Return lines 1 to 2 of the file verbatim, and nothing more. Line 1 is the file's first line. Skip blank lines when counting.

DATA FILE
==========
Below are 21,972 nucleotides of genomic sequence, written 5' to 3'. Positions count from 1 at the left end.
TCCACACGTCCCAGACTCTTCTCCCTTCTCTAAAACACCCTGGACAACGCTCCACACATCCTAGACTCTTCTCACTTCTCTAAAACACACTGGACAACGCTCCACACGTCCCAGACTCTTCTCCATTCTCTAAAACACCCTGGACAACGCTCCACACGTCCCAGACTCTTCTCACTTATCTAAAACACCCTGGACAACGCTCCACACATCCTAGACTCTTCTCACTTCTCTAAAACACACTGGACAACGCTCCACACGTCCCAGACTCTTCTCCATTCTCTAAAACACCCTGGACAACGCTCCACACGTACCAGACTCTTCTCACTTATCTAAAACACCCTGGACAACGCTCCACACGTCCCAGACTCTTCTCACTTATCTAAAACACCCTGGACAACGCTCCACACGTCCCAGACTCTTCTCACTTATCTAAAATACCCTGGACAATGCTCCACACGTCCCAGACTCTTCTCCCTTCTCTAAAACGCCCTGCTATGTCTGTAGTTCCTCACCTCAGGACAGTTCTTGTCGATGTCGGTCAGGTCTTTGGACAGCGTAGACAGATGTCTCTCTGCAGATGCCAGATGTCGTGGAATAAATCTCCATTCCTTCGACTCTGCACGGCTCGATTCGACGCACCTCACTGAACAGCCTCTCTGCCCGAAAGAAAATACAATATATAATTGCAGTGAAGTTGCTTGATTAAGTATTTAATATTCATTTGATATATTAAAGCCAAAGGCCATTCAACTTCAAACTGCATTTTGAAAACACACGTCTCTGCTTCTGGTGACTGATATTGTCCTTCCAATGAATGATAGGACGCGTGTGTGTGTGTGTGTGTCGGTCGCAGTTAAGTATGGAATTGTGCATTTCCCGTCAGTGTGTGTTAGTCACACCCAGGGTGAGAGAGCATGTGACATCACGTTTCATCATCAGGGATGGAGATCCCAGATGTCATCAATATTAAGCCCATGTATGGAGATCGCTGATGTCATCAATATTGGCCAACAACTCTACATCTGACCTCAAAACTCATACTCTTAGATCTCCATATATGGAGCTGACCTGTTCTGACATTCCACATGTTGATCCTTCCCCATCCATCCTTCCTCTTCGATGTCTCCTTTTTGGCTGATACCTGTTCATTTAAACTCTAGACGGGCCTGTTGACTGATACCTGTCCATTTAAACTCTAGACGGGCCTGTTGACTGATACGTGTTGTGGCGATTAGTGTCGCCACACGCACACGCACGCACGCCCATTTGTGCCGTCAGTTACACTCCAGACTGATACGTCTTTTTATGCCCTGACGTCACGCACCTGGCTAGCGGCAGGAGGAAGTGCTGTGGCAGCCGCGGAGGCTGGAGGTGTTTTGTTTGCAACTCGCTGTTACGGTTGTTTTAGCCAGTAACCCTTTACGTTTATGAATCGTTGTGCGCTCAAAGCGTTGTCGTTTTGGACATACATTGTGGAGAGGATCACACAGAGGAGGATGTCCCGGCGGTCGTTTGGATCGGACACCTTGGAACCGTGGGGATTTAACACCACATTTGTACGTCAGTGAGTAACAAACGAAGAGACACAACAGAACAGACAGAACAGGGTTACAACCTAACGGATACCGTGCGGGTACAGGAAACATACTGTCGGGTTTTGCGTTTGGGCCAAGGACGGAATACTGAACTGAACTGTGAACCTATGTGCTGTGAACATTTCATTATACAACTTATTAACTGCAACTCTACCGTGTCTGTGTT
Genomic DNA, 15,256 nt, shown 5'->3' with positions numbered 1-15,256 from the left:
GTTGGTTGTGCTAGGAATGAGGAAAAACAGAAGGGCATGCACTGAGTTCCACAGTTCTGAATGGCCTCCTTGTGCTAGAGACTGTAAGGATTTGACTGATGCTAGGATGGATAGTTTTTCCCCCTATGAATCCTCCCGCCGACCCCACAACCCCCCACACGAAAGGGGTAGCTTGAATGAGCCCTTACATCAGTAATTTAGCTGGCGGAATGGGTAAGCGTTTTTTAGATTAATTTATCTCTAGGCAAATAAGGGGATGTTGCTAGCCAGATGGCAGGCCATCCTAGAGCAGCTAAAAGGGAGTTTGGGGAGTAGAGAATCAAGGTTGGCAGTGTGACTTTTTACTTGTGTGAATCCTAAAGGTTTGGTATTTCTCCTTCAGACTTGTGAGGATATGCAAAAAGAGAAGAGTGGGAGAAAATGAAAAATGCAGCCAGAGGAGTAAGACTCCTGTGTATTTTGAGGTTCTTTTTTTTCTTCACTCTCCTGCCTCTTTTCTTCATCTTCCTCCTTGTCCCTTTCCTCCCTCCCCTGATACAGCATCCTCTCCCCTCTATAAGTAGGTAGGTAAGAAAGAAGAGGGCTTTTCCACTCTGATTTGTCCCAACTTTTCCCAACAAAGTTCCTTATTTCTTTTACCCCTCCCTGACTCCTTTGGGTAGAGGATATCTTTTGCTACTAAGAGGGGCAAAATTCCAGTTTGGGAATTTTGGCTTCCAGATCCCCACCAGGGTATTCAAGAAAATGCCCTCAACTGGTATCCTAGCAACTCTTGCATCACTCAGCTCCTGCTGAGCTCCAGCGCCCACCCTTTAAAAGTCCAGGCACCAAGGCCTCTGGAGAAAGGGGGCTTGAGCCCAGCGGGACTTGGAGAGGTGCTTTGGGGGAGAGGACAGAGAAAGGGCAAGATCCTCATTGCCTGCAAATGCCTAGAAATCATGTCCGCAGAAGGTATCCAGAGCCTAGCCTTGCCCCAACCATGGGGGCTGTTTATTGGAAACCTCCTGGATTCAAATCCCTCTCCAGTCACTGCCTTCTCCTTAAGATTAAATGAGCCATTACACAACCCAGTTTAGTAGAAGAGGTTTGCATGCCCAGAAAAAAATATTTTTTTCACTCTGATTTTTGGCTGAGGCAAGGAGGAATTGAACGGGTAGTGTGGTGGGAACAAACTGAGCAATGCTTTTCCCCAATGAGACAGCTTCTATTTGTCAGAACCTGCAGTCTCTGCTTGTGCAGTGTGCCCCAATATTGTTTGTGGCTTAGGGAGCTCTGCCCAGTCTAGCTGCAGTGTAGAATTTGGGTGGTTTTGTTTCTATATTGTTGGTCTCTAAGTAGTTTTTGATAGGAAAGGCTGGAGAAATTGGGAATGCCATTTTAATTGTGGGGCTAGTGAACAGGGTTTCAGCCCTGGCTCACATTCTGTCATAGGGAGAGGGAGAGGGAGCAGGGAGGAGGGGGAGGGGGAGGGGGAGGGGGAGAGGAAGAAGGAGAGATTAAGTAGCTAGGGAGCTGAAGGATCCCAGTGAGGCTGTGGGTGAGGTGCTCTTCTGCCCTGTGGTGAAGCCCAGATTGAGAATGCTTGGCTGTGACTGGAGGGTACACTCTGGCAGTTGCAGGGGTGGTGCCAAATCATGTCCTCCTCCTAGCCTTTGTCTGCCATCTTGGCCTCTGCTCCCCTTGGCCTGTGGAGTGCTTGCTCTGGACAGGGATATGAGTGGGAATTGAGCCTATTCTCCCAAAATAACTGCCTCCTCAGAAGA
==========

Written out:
Below are 21,972 nucleotides of genomic sequence, written 5' to 3'. Positions count from 1 at the left end.
TCCACACGTCCCAGACTCTTCTCCCTTCTCTAAAACACCCTGGACAACGCTCCACACATCCTAGACTCTTCTCACTTCTCTAAAACACACTGGACAACGCTCCACACGTCCCAGACTCTTCTCCATTCTCTAAAACACCCTGGACAACGCTCCACACGTCCCAGACTCTTCTCACTTATCTAAAACACCCTGGACAACGCTCCACACATCCTAGACTCTTCTCACTTCTCTAAAACACACTGGACAACGCTCCACACGTCCCAGACTCTTCTCCATTCTCTAAAACACCCTGGACAACGCTCCACACGTACCAGACTCTTCTCACTTATCTAAAACACCCTGGACAACGCTCCACACGTCCCAGACTCTTCTCACTTATCTAAAACACCCTGGACAACGCTCCACACGTCCCAGACTCTTCTCACTTATCTAAAATACCCTGGACAATGCTCCACACGTCCCAGACTCTTCTCCCTTCTCTAAAACGCCCTGCTATGTCTGTAGTTCCTCACCTCAGGACAGTTCTTGTCGATGTCGGTCAGGTCTTTGGACAGCGTAGACAGATGTCTCTCTGCAGATGCCAGATGTCGTGGAATAAATCTCCATTCCTTCGACTCTGCACGGCTCGATTCGACGCACCTCACTGAACAGCCTCTCTGCCCGAAAGAAAATACAATATATAATTGCAGTGAAGTTGCTTGATTAAGTATTTAATATTCATTTGATATATTAAAGCCAAAGGCCATTCAACTTCAAACTGCATTTTGAAAACACACGTCTCTGCTTCTGGTGACTGATATTGTCCTTCCAATGAATGATAGGACGCGTGTGTGTGTGTGTGTGTCGGTCGCAGTTAAGTATGGAATTGTGCATTTCCCGTCAGTGTGTGTTAGTCACACCCAGGGTGAGAGAGCATGTGACATCACGTTTCATCATCAGGGATGGAGATCCCAGATGTCATCAATATTAAGCCCATGTATGGAGATCGCTGATGTCATCAATATTGGCCAACAACTCTACATCTGACCTCAAAACTCATACTCTTAGATCTCCATATATGGAGCTGACCTGTTCTGACATTCCACATGTTGATCCTTCCCCATCCATCCTTCCTCTTCGATGTCTCCTTTTTGGCTGATACCTGTTCATTTAAACTCTAGACGGGCCTGTTGACTGATACCTGTCCATTTAAACTCTAGACGGGCCTGTTGACTGATACGTGTTGTGGCGATTAGTGTCGCCACACGCACACGCACGCACGCCCATTTGTGCCGTCAGTTACACTCCAGACTGATACGTCTTTTTATGCCCTGACGTCACGCACCTGGCTAGCGGCAGGAGGAAGTGCTGTGGCAGCCGCGGAGGCTGGAGGTGTTTTGTTTGCAACTCGCTGTTACGGTTGTTTTAGCCAGTAACCCTTTACGTTTATGAATCGTTGTGCGCTCAAAGCGTTGTCGTTTTGGACATACATTGTGGAGAGGATCACACAGAGGAGGATGTCCCGGCGGTCGTTTGGATCGGACACCTTGGAACCGTGGGGATTTAACACCACATTTGTACGTCAGTGAGTAACAAACGAAGAGACACAACAGAACAGACAGAACAGGGTTACAACCTAACGGATACCGTGCGGGTACAGGAAACATACTGTCGGGTTTTGCGTTTGGGCCAAGGACGGAATACTGAACTGAACTGTGAACCTATGTGCTGTGAACATTTCATTATACAACTTATTAACTGCAACTCTACCGTGTCTGTGTT